"I can pull up by the curb; I can make it on the road. Goin' mobile."
Wherever you look on the web there's talk of "Going Mobile". Even we at Merry Fools have concurred that mobile is the future of the web and that's where we want to be.
According to International Data Corporation (IDC) more people will access the Internet through mobile devices than through PCs or laptops by 2015, 80% through smart phones.
Think Dotcom-era huge but with hopefully a bigger and lasting payoff. There's no doubt it will bring new ideas to how the web works in delivering consumables.
For consumers, it means more choice in platforms as we move away from OS standards in lieu of native apps and as more companies compete to push their versions of phones and tablets to the top of a non-standardized market. Android, iOS, Windows, Blackberry, Samsung, Symbian, QT. . . .
For developers, Flash may be headed for the ol' crash and burn. My hope is that it will adapt, or at the very least be reanimated as some kind of FlasHTML5avascript Frankencode.
But as HTML 5 gains its own ground and becomes more flexible beyond its current scope of Flash-y websites and video, time is fleeting for ol' Adobe.
However, I don't see any one format holding up as standalone, honestly. Integration is the name of the game in mobile app development, from what I can see, and everything will have to cozy up nicely together to survive.
Take a look at what's happening already with multi-platform tools like PhoneGap and RhoMobile that format multiple development environments into one platform so things run smoothly across several.
While these tools are still young and imperfect, the perk to developers is they can use them without having intimate knowledge of each platform being integrated.
This will be important to businesses making the leap to mobile and targeting those audiences. It has even greater potential in business network applications.
Then you've got cloud storage which is already competing with native apps.
It's not hard to see how perfectly suited mobile is to something like the "cloud". While the average consumer can run cross-platform software anywhere, anytime through any mobile device via the cloud, for a business it means several people able to run cross-platform software anywhere, anytime, through any device on just one license.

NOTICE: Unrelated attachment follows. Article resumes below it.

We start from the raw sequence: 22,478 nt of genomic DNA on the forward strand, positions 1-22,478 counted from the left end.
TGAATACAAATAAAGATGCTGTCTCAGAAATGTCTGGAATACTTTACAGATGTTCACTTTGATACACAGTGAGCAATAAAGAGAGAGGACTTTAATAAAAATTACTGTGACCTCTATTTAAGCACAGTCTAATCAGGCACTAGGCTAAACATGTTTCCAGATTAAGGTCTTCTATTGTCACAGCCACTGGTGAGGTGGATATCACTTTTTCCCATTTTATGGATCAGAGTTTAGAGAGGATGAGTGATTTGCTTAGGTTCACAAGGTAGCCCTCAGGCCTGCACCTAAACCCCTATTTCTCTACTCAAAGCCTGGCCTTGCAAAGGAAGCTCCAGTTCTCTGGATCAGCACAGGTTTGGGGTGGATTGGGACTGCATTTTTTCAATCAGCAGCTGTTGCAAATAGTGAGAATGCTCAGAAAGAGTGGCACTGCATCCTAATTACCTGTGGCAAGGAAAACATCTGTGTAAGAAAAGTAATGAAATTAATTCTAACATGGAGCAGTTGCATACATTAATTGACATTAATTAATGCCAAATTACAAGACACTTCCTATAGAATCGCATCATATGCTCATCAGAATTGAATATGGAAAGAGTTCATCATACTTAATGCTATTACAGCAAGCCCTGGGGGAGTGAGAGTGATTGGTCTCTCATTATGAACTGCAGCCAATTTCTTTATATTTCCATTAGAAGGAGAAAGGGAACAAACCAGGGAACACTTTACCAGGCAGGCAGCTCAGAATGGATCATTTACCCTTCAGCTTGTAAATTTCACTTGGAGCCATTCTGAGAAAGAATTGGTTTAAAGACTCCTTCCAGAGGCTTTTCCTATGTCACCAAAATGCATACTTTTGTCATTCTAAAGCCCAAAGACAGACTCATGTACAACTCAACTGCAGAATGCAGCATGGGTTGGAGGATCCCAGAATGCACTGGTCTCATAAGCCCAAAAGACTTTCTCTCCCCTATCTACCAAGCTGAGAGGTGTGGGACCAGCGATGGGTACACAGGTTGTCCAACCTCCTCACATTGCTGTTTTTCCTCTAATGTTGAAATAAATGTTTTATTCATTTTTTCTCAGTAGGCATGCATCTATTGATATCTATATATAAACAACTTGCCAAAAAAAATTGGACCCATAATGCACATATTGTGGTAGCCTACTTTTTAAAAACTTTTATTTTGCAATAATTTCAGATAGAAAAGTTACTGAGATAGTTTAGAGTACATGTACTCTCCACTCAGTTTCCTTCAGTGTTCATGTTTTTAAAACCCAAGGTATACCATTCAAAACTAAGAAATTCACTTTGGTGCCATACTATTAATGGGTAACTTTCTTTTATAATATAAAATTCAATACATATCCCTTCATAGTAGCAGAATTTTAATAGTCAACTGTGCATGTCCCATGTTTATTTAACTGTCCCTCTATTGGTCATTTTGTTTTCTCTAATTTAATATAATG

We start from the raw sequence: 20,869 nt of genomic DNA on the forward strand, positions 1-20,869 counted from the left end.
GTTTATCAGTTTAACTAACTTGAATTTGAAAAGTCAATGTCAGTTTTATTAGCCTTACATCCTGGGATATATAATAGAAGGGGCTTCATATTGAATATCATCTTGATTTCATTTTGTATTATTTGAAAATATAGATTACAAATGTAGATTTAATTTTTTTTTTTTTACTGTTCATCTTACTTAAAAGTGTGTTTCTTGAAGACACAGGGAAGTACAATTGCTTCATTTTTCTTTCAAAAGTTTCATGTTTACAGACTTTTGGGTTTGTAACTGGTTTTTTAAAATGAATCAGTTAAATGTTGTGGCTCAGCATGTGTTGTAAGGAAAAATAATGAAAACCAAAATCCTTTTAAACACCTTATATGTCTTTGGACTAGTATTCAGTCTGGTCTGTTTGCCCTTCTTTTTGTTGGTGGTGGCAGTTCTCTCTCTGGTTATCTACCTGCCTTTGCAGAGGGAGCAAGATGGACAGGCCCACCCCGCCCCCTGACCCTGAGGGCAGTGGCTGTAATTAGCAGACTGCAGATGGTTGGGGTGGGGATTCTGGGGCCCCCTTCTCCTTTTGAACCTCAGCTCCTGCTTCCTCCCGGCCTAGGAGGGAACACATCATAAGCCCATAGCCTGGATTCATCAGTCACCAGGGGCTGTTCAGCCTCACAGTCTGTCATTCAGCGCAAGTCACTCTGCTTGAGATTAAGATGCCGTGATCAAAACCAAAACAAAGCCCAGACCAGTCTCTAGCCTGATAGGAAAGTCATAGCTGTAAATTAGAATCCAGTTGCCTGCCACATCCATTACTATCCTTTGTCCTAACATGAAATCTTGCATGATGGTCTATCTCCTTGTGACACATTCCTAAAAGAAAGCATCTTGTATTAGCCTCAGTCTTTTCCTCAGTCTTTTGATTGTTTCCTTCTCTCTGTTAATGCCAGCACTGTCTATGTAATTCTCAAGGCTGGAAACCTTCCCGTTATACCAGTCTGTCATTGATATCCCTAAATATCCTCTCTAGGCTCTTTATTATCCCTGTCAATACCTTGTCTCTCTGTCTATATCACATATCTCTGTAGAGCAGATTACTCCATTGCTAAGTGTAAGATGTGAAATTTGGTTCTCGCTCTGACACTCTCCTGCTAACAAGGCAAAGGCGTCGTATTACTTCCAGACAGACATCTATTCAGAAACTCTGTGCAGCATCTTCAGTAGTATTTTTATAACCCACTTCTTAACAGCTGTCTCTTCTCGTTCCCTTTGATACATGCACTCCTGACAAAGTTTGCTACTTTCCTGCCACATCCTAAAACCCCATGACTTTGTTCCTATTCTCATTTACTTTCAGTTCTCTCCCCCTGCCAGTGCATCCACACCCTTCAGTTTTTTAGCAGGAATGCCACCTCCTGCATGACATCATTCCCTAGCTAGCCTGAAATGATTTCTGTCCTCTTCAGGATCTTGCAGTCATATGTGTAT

This could mean substantial cost savings, which could eventually be used to improve business performance in other areas, namely through marketing opportunities. Something small business tends to lack in their budget.
The cloud will change marketing.
When you consider online marketing like the user-targeted Google and Facebook ads served to users based on their surfing habits, data storage has already evolved into massive user-centric data warehouses.
We have one client who already uses this kind of data storage for centralizing real-time analytics. Not in marketing to consumers but for improving their in-house business practices.
The idea works the same for a marketing venture though. The more readily analytics is disseminated in the "cloud" the more actionable and near real-time data becomes, giving businesses greater opportunity to remain competitive in their markets.
The potential of that only reinforces the call for a switch to mobile and why the future of the web is well on its way in that direction.
Where does that leave the PC? Sorry, but the honeymoon is over, old gal. I foresee a dark basement office of neglect and obsoletism, much like the fate of this guy.
As a copy writer, naturally I have some questions about my own place in a mobile world. I like putting A LOT of words on a page, I relish the real estate of a web page, but I'm not sure how mobile users will receive that.
We The People have short attention spans and while mobile devices are designed as consumption devices, how much of my ranting will the average reader tolerate before thumbing me aside?
Does the future of web copy boil down to character limitations set forth by the practices of social networks like Twitter? Will I be forced to convey my message in 140 characters or less?
Or will readable content become obsolete and replaced by image-driven content because one picture does a better job than 1000 words?
Less is more, but c'mon.
After all, how many times have I been out and needed a review on a piece of equipment that I want to purchase?
I think if anything, mobile will reduce Internet clutter and all those sites with 700-word articles full of filler will eventually fall to the wayside for more concise writing.
If content development means a bite-sized world for copy, I'm writing it.
And if going mobile means improving the ways we communicate information, then "keep me moving".